Andrew Maxon, the man guiding the Wine Village project on the banks of the Hudson River in Highland, is trumpeting progress made in securing approval to build the project and promising to break ground this year, or early in the next. Hudson Valley Wine Village is a multi-use development proposed for 437 acres between the river and Route 9W; the land is a former vineyard, hence the name. The concept includes a 140-room hotel with conference center and spa, two wedding chapels, 450,000 square feet of manufacturing space, another 155,000 square feet for office space, and 800 one- and two-bedroom apartments. The winery buildings will be adapted for reuse, and the acreage closest to the shoreline will be protected from development to preserve the bluffs. Town of Lloyd council members have already completed the rezoning of the property.
In a press release that appears to be intended to market the property to potential tenants which was sent to local media outlets, it was indicated that the project has “completed final development hurdles;” Maxon has confirmed his intention to break ground on the project this year. Lloyd town officials are a bit more skeptical of that goal.
“They hired a PR person,” said Town Supervisor Paul Hansut. “Perhaps someone thought it was a news story. I was as surprised to see it on Facebook as anybody else.” The press release appears to be the only source used in stories published via three local news outlets.
The release references the “fully-entitled status” of the project, which according to Mike Bieger, director of public relations at Focus Media, means that “the property owners have pursued and secured all requisite governmental/regulatory requirements to develop the land for particular uses. The process has included the completion of an environmental study and the town has rezoned the property.”
According to town Building Department Director Dave Barton, “all governmental/regulatory requirements” might be construed as including an application to the town’s Planning Board, which has not yet been received. While “the completion of an environmental study” was necessary to rezone the property, state law requires a harder look be taken during site plan review. Breaking ground this year “is really a fantasy” in his view, because he anticipates that step to take a lot of time, once it’s begun.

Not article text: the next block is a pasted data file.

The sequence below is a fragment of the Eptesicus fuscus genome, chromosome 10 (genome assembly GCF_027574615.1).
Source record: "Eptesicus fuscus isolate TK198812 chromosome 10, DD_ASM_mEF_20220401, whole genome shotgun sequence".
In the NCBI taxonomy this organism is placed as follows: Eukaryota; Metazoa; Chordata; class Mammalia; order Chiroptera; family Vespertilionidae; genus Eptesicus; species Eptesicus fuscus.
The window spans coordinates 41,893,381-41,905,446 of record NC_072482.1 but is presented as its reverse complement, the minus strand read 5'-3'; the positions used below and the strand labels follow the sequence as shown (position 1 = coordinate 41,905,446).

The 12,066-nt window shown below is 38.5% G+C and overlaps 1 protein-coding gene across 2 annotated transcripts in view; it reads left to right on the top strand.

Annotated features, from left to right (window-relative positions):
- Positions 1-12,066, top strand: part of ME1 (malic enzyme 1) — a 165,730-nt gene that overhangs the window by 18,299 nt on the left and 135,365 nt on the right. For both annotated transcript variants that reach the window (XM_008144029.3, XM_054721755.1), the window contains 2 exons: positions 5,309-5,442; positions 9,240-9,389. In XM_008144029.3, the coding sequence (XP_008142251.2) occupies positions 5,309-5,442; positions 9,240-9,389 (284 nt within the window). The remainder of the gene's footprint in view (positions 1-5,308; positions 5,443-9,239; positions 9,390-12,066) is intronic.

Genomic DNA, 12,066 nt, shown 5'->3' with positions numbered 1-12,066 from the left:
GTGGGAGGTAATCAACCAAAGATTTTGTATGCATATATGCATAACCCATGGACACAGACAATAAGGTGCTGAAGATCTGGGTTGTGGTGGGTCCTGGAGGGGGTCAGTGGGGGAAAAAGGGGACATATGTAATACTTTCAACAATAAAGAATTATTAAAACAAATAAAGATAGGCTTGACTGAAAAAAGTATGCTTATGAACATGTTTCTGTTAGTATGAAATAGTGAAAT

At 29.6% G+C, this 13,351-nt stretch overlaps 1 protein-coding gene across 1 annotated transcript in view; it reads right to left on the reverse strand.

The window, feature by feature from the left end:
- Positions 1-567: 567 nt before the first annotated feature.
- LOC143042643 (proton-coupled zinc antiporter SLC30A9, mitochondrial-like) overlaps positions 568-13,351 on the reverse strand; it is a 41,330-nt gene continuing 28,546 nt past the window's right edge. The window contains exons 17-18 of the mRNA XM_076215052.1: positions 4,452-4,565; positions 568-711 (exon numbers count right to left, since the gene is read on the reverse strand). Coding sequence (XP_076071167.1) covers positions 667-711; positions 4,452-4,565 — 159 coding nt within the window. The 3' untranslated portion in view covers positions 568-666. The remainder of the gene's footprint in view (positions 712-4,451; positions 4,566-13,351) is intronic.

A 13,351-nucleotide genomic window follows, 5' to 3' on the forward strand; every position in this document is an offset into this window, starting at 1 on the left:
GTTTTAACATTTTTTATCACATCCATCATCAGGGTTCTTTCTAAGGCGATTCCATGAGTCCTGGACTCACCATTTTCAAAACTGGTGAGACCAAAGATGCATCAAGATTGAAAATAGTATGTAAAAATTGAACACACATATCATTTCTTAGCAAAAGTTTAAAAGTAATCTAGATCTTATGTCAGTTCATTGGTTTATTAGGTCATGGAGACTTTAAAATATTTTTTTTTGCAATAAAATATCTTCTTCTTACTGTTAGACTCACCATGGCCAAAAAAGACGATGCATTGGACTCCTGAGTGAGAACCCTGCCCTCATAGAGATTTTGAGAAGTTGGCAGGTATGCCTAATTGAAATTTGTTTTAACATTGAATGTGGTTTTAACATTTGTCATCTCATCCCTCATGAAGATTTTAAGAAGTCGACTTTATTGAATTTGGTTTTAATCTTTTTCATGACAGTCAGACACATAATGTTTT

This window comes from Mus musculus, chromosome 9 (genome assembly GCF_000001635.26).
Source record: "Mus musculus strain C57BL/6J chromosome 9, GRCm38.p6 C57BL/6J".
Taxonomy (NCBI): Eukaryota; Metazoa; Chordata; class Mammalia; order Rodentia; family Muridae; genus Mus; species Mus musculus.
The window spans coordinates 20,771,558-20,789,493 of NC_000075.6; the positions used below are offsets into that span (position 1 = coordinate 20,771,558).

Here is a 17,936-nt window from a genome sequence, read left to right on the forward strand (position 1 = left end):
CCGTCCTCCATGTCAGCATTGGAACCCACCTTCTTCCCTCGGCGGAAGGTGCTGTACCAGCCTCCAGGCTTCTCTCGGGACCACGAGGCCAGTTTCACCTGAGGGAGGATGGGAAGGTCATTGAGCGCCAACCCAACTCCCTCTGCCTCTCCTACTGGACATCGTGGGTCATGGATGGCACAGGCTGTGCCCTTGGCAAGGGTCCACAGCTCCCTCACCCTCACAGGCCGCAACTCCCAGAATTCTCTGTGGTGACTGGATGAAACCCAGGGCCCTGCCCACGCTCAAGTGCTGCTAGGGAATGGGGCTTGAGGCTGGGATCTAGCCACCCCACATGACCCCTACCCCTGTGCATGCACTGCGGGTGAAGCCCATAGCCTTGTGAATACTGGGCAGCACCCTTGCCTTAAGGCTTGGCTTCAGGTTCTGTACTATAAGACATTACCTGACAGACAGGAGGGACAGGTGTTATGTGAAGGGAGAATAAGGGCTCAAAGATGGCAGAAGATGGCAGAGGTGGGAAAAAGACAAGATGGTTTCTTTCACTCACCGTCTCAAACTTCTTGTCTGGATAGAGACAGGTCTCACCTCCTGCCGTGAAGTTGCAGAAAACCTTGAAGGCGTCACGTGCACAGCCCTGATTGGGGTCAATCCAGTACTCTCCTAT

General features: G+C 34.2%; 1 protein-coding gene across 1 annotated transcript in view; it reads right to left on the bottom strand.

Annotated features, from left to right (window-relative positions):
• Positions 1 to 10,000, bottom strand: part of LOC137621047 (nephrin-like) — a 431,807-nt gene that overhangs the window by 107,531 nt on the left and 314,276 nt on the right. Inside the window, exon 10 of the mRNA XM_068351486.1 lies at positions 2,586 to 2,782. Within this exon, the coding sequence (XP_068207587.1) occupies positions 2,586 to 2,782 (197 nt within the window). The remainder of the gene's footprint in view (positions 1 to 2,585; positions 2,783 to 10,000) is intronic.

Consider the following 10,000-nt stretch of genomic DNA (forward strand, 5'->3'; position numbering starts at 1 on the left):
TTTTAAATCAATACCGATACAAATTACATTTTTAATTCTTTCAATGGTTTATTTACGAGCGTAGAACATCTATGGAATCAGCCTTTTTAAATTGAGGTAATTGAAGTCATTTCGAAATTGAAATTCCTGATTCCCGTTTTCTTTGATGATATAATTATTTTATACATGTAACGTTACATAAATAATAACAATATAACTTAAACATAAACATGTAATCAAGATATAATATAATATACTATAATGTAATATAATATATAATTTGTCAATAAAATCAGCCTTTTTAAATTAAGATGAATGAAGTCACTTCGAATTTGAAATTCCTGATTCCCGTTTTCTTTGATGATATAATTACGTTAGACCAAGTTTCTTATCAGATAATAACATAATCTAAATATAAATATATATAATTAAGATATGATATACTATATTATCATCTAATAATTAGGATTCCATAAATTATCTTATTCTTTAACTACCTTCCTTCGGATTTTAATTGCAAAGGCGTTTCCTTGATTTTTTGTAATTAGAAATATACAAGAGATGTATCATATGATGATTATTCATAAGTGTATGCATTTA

Bieger acknowledged that the local approval was not included in the list sent to reporters, saying, “Site-plan-specific approval has not yet occurred. A specific plan will be brought before the Planning Board when we identify our first light industrial business.” He also explained the use of the phrase “shovel-ready” in those materials: “Hudson Valley Wine Village is a shovel-ready site in that requisite approvals and proper zoning have been achieved, creating the current opportunity for construction to commence as soon as end users are identified and ready to proceed.”
Part of what makes Hansut and Barton raise an eyebrow is the fact that water and sewer infrastructure for the site — which is expected to bring an additional 2,728 residents to the town — has not yet been finalized. According to Bieger, “A wastewater treatment facility that has been part of Hudson Valley Wine Village’s own development plan has already been approved by the Army Corps of Engineers. As a plan for the property has not yet been finalized, the process of bringing water down Route 9W to the site still needs to be executed. This will occur prior to any groundbreaking.”
Installing a water main to that part of town at the developer’s expense would allow other town property owners to be included in the water district, which would have economic impacts on the entire community by allowing for projects which cannot depend on well water.
A “state approval” is also referenced in the announcement; Bieger said that a “memorandum agreement was reached between the Army Corps of Engineers, New York’s State Historic Preservation Office and us.”
Once that first light-industrial tenant is identified, the plan to hook into town water will need to be finalized as part of the site plan review. Planning Board members will almost certainly be looking at a proposal to build the project in phases; marketing materials indicate construction will take place over 15 years. Nevertheless, the State Environmental Quality Review act calls for a “hard look” at the entire project to identify issues and ways to mitigate them; for a project of this scale, that usually entails an environmental impact statement. If that occurs, board members will first identify those areas where deeper study is required, then hold one or more public scoping sessions to help them determine the specific topics to be covered in the EIS, which itself can take weeks or months to complete. Planning Board members will review the draft EIS and complete a findings statement as they determine if this project passes environmental muster; this will likely include a public hearing held at one or more meetings. If environmental approval is granted, they will drill down on the specifics during site plan review and may choose to have another public hearing prior to considering final approval.